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20 Best Children’s Books About Generosity

Looking for the best children’s books about generosity? These picture books on giving and sharing for elementary students are engaging for primary and upper elementary kids. Books with lesson plans and activities linked. Picture books about various topics such as helping others, giving to others, charity and more for your kindergarten, first, second, third, fourth or fifth grade students. Your students will delight in these classic and brand new books!

If you’re a member of the Picture Book Brain Trust Community, you already have access to EVERY lesson plan and activity for these books! Just click on the Lesson Plans button in the menu!

Children’s Books About Generosity

Boxes For Katje by Candace Fleming

After World War II there is little left in Katje’s town of Olst in Holland. Her family, like most Dutch families, must patch their old worn clothing and go without everyday things like soap and milk. Then one spring morning when the tulips bloom “thick and bright,” Postman Kleinhoonte pedals his bicycle down Katje’s street to deliver a mysterious box – a box from America! Full of soap, socks, and chocolate, the box has been sent by Rosie, an American girl from Mayfield, Indiana. Her package is part of a goodwill effort to help the people of Europe. What’s inside so delights Katje that she sends off a letter of thanks – beginning an exchange that swells with so many surprises that the girls, as well as their townspeople, will never be the same.

The Giving Tree by Shel Silverstein

“Once there was a tree . . . and she loved a little boy.” So begins a story of unforgettable perception, beautifully written and illustrated by the gifted and versatile Shel Silverstein. Every day the boy would come to the tree to eat her apples, swing from her branches, or slide down her trunk . . . and the tree was happy. But as the boy grew older, he began to want more from the tree, and the tree gave and gave.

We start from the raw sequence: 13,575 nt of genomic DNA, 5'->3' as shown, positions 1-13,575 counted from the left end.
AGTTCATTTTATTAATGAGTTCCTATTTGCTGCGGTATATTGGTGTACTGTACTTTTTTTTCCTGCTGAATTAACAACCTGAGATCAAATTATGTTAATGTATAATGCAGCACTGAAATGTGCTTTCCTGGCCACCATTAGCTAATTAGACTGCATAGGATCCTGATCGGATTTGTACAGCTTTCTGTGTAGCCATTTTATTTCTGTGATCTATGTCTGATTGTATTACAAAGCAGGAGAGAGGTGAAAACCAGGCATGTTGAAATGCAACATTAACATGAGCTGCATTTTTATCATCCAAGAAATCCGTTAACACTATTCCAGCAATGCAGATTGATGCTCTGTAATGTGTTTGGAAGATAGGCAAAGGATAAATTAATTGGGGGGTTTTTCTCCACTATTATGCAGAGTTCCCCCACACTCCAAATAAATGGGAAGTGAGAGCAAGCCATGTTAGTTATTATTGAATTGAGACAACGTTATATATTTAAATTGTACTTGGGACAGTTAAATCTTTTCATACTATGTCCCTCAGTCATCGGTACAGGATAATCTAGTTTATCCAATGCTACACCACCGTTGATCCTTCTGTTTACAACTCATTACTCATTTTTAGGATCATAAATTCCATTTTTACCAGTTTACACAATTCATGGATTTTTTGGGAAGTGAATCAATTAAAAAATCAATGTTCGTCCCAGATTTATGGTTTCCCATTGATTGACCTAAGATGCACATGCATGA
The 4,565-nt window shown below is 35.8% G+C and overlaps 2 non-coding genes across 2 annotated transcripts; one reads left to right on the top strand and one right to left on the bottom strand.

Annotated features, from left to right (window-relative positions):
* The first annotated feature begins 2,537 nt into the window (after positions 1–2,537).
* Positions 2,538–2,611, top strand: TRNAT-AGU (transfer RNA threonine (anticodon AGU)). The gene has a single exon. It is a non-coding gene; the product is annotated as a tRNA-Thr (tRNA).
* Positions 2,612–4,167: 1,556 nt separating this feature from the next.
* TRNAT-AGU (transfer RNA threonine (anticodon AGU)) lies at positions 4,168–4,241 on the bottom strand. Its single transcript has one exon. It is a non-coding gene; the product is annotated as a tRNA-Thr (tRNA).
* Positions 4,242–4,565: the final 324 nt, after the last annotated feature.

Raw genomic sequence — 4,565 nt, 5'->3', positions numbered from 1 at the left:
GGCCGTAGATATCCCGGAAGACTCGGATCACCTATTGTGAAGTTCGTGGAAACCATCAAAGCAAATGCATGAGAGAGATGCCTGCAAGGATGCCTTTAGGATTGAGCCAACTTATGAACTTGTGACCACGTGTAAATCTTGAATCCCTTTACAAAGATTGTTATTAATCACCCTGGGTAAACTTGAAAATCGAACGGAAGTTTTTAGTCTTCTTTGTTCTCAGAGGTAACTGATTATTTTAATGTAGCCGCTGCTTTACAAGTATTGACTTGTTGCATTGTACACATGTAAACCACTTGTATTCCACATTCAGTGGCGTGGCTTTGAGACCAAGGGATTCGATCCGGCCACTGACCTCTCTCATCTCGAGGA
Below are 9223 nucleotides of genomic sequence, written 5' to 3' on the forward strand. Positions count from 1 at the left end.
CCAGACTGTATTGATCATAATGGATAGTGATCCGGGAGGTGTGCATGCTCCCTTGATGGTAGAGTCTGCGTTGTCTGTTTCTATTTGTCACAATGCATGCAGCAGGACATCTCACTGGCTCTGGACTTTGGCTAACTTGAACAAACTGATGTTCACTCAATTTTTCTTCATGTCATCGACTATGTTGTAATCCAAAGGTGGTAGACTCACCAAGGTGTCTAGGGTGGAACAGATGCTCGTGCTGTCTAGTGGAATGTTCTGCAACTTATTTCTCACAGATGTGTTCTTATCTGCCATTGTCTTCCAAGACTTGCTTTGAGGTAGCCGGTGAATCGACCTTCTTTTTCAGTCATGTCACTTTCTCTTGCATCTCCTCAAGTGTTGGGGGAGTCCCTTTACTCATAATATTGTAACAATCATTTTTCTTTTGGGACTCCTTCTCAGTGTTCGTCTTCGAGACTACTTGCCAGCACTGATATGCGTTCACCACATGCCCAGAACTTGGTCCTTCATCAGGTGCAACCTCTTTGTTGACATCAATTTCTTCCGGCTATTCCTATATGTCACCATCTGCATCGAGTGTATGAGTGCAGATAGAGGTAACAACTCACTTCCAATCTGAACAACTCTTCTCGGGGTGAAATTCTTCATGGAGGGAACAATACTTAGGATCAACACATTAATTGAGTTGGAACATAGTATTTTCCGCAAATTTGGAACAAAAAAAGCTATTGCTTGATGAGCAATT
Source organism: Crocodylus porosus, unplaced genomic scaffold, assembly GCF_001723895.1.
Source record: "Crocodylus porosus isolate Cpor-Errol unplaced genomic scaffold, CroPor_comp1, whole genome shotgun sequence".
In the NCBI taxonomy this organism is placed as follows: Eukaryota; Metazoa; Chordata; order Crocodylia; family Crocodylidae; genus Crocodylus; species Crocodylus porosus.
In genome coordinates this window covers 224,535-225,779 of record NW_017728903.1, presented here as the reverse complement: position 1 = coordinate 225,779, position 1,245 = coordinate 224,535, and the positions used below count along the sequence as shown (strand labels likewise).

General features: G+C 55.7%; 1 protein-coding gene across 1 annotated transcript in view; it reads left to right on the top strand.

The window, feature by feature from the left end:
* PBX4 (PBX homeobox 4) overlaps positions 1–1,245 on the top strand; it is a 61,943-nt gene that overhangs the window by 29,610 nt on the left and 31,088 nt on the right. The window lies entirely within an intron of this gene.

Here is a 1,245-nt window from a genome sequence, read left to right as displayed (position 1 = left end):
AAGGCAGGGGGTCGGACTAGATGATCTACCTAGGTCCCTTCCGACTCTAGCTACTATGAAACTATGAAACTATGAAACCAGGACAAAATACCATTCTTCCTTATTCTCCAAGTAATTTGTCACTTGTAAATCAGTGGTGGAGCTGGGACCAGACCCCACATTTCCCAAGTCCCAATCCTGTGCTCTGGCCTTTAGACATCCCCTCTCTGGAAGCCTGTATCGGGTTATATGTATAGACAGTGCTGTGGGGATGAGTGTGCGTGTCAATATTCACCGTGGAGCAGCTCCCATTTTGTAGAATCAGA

Looking for the best children's books about generosity? These picture books on giving and sharing for elementary students are engaging for primary and upper elementary kids. Books with lesson plans and activities linked. Picture books about various topics such as helping others, giving to others, charity and more for your kindergarten, first, second, third, fourth or fifth grade students. Your students will delight in these classic and brand new books!
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Extra Yarn by Mac Barnett

A young girl and her box of magical yarn transform a community in this stunning picture book. With spare, gently humorous illustrations and a palette that moves from black-and-white to a range of color, this modern fairy tale has the feel of a new classic. This is an amazing book about how one person can change a community completely. With the snowy setting, it makes it one of my favorite winter read alouds!

Those Shoes by Maribeth Boelts

All Jeremy wants is a pair of those shoes, the ones everyone at school seems to be wearing. Though Jeremy’s grandma says they don’t have room for “want,” just “need,” when his old shoes fall apart at school, he is more determined than ever to have those shoes, even a thrift-shop pair that are much too small. But sore feet aren’t much fun, and Jeremy soon sees that the things he has — warm boots, a loving grandma, and the chance to help a friend — are worth more than the things he wants.

Biblioburro by Jeanette Winter